Calcifications, present in almost any area of the cardiovascu-lar system, may be either metastatic or dystrophic in origin. Metastatic calcifications are usually caused by soft-tissue deposition of calcium due to hypercalcemia of any cause. Dy-strophic soft-tissue calcifications are responses to tissue in-jury or degeneration and have no metabolic cause. They can be seen in practically any of the soft-tissue components of the cardiovascular system. We concentrate -ventional chest radiograph is within the aorta, usually in elderly patients with long-standing atherosclerotic disease or di-abetes. In this instance, the calcification is linear and is asso-ciated with the aortic wall. These calcifications may also be present in aneurysms (see Figure 3-34).


The aortic valve and mitral valve annulus are the most common intracardiac regions to demonstrate dystrophic cal-cification, usually secondary to long-standing stenosis or in-sufficiency from rheumatic fever. Bicuspid valves may also show this type of calcification. The lateral film is best for de-ciding which valve is calcified. A line drawn from the hilumobliquely and downward to intersect the anterior cardio-phrenic angle (N) will project behind aortic calcifications (A) (Figure 3-59). Calcifications that lie in back of this line are usually mitral annulus calcifications (M) (Figure 3-59). The presence of mitral annular calcification has been shown to predict the presence of carotid atherosclerosis and therefore may be associated with stroke.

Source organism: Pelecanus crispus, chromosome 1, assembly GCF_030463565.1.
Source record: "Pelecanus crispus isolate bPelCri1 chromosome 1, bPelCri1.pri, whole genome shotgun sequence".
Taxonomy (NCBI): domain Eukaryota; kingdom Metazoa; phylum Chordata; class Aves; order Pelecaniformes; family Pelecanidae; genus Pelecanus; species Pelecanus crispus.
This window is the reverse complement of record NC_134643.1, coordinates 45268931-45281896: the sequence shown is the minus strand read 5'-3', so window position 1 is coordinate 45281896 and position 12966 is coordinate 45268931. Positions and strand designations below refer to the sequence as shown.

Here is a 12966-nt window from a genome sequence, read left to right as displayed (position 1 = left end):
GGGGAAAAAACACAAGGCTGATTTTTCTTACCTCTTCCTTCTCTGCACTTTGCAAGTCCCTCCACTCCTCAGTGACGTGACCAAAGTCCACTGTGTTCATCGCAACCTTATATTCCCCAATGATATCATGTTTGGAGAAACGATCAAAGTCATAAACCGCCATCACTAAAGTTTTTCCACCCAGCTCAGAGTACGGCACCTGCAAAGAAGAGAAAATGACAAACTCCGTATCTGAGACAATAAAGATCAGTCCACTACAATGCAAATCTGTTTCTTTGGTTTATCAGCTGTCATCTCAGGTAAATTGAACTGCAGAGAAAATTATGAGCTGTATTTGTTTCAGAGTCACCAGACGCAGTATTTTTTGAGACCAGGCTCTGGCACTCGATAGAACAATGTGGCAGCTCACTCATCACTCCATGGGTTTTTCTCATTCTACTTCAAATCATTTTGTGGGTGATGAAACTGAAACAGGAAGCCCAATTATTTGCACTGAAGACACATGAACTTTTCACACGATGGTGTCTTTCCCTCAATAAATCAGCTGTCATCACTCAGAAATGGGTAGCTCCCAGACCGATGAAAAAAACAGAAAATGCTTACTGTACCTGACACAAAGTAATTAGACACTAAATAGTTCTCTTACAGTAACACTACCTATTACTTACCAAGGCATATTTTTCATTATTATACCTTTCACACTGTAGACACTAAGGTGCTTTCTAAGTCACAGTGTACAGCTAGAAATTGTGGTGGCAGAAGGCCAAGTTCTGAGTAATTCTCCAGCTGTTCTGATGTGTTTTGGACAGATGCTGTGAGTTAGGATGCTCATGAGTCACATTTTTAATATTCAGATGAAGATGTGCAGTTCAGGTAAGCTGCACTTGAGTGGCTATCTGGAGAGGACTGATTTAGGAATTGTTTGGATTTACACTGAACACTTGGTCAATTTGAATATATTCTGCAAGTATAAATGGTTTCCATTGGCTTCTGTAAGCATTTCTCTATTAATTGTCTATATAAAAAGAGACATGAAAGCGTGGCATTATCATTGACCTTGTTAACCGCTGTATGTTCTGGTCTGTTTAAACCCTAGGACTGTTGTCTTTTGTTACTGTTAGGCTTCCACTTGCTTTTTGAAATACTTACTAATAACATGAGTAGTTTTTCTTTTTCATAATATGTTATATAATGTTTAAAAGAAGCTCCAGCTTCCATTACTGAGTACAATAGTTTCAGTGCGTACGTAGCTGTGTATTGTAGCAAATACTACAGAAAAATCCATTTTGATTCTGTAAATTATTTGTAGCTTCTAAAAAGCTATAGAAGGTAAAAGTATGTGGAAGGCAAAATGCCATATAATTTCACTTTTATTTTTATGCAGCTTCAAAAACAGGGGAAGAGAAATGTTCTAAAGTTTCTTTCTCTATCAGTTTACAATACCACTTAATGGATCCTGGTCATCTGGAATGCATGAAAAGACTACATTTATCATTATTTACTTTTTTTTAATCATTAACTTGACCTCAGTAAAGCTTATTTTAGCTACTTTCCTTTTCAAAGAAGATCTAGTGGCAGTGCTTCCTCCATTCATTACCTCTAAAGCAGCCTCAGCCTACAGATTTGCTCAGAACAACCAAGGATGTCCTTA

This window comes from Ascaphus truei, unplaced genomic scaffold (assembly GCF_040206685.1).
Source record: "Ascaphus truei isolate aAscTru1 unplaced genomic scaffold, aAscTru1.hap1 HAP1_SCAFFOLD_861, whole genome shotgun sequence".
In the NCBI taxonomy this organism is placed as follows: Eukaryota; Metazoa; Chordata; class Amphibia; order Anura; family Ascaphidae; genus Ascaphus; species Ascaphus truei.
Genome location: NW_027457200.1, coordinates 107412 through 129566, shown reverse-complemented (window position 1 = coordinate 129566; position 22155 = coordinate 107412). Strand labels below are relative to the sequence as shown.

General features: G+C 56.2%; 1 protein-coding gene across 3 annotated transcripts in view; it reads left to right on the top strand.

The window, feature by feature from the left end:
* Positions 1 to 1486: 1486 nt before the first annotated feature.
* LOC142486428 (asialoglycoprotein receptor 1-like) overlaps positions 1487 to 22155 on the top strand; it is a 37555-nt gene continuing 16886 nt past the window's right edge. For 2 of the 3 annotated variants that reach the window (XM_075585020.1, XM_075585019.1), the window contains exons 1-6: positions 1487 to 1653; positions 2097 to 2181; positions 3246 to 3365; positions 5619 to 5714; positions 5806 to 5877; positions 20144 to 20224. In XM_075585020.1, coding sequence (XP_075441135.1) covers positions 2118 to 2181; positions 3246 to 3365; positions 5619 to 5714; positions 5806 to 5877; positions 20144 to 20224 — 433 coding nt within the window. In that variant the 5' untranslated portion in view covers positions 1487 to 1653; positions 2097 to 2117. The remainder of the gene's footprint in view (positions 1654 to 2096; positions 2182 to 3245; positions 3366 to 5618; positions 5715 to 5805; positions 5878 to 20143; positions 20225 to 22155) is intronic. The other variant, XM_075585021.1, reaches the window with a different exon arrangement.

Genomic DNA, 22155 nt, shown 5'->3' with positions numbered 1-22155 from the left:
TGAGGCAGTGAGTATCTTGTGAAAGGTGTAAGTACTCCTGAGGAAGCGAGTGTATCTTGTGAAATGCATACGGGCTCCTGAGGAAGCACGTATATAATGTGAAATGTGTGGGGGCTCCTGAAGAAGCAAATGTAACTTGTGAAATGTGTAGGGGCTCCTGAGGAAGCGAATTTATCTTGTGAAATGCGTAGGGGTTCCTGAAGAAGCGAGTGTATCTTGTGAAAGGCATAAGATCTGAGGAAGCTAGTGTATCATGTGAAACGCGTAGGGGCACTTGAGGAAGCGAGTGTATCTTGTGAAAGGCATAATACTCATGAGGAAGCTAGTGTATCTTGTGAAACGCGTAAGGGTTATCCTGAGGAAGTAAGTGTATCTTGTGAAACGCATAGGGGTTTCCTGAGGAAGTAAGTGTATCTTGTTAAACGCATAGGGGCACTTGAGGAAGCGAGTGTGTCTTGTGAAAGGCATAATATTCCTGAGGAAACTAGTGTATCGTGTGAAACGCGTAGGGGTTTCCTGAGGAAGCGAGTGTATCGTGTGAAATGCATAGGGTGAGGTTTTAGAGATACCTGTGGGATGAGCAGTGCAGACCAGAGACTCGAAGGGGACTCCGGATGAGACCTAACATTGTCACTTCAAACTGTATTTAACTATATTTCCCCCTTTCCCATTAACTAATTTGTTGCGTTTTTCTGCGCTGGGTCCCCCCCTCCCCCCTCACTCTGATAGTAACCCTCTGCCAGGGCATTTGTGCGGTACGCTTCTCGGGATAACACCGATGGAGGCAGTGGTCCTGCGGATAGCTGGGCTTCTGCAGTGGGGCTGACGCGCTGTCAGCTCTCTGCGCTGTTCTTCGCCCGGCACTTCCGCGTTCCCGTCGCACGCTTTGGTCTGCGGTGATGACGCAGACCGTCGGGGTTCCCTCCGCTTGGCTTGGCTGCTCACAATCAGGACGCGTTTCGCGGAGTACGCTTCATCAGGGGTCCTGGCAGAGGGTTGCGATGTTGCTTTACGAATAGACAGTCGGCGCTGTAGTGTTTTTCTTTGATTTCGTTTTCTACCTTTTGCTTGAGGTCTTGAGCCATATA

Pericardial calcification as in Case 3-22 (Figure 3-55) is seen in approximately 50% of patients with constrictive peri-carditis. It has a characteristic curvilinear appearance outlin-ing the location of the pericardium and is most often seen along the right heart border (Figure 3-55).

 

Myocardial calcification, as is seen in left ventricular aneurysms, was discussed in the exercise on altered cardiac contour and is shown in a slightly different form in Case 3-23 (Figure 3-56). Thin, focal, linear calcifications overlying the left ventricle should be considered as aneurysms, and echocardiography, CT, and MR imaging are all useful exami-nations to confirm this diagnosis.

 

Calcifications within the wall of the coronary arteries, as exhibited in Case 3-24 (Figure 3-57), are recognized on con-ventional radiographs as thin, linear, calcific deposits corre-sponding to the course of the coronary arteries. When discovered by conventional radiographs, it is a late finding of atherosclerosis, and these patients have a high incidence of obstructive coronary artery disease.

 

Case 3-25 (Figure 3-58) is an example of the rare pri-mary cardiac neoplasm that may calcify and be detected ini-tially on the plain film. The cardiac tumor that most commonly calcifies is the left atrial myxoma, and calcifica-tion occurs in about 10% of these lesions (Figure 3-58). Rarely, myocardial metastatic disease (such as osteosar-coma) or other primary cardiac tumors may calcify. Finally, primary mediastinal neoplasms such as teratomas may rarely show calcification. In these patients, CT should be performed for diagnosis.


Study Material, Lecturing Notes, Assignment, Reference, Wiki description explanation, brief detail


Copyright © 2018-2020 BrainKart.com; All Rights Reserved. Developed by Therithal info, Chennai.